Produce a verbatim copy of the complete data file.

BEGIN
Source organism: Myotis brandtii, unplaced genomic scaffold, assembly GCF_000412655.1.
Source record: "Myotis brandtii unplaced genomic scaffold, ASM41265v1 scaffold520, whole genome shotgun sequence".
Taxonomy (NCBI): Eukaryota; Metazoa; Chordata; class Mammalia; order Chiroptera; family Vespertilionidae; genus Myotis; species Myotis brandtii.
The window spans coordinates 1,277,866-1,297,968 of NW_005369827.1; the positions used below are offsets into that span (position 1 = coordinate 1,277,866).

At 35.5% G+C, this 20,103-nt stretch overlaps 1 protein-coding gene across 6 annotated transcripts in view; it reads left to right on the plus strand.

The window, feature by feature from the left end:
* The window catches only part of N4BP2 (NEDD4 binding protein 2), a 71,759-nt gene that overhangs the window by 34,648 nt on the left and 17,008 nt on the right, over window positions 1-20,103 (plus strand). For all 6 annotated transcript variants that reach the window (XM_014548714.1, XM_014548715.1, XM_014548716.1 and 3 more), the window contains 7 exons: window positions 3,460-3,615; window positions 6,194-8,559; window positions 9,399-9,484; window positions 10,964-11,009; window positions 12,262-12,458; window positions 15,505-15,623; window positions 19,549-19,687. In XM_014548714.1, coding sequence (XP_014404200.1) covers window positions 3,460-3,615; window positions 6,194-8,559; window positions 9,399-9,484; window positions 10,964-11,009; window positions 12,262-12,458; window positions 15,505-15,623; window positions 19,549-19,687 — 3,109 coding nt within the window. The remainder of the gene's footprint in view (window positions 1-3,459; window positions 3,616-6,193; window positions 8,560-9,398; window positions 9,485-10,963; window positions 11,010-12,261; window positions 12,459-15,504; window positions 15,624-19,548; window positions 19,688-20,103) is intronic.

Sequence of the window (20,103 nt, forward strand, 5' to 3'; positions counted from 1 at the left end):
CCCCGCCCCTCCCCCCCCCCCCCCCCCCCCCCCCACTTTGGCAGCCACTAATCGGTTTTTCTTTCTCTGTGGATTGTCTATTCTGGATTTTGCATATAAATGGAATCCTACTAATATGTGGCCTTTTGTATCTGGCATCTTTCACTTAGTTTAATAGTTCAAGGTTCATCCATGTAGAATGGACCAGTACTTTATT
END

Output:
Source organism: Myotis brandtii, unplaced genomic scaffold, assembly GCF_000412655.1.
Source record: "Myotis brandtii unplaced genomic scaffold, ASM41265v1 scaffold520, whole genome shotgun sequence".
Taxonomy (NCBI): Eukaryota; Metazoa; Chordata; class Mammalia; order Chiroptera; family Vespertilionidae; genus Myotis; species Myotis brandtii.
The window spans coordinates 1,277,866-1,297,968 of NW_005369827.1; the positions used below are offsets into that span (position 1 = coordinate 1,277,866).

At 35.5% G+C, this 20,103-nt stretch overlaps 1 protein-coding gene across 6 annotated transcripts in view; it reads left to right on the plus strand.

The window, feature by feature from the left end:
* The window catches only part of N4BP2 (NEDD4 binding protein 2), a 71,759-nt gene that overhangs the window by 34,648 nt on the left and 17,008 nt on the right, over window positions 1-20,103 (plus strand). For all 6 annotated transcript variants that reach the window (XM_014548714.1, XM_014548715.1, XM_014548716.1 and 3 more), the window contains 7 exons: window positions 3,460-3,615; window positions 6,194-8,559; window positions 9,399-9,484; window positions 10,964-11,009; window positions 12,262-12,458; window positions 15,505-15,623; window positions 19,549-19,687. In XM_014548714.1, coding sequence (XP_014404200.1) covers window positions 3,460-3,615; window positions 6,194-8,559; window positions 9,399-9,484; window positions 10,964-11,009; window positions 12,262-12,458; window positions 15,505-15,623; window positions 19,549-19,687 — 3,109 coding nt within the window. The remainder of the gene's footprint in view (window positions 1-3,459; window positions 3,616-6,193; window positions 8,560-9,398; window positions 9,485-10,963; window positions 11,010-12,261; window positions 12,459-15,504; window positions 15,624-19,548; window positions 19,688-20,103) is intronic.

Sequence of the window (20,103 nt, forward strand, 5' to 3'; positions counted from 1 at the left end):
CCCCGCCCCTCCCCCCCCCCCCCCCCCCCCCCCCACTTTGGCAGCCACTAATCGGTTTTTCTTTCTCTGTGGATTGTCTATTCTGGATTTTGCATATAAATGGAATCCTACTAATATGTGGCCTTTTGTATCTGGCATCTTTCACTTAGTTTAATAGTTCAAGGTTCATCCATGTAGAATGGACCAGTACTTTATT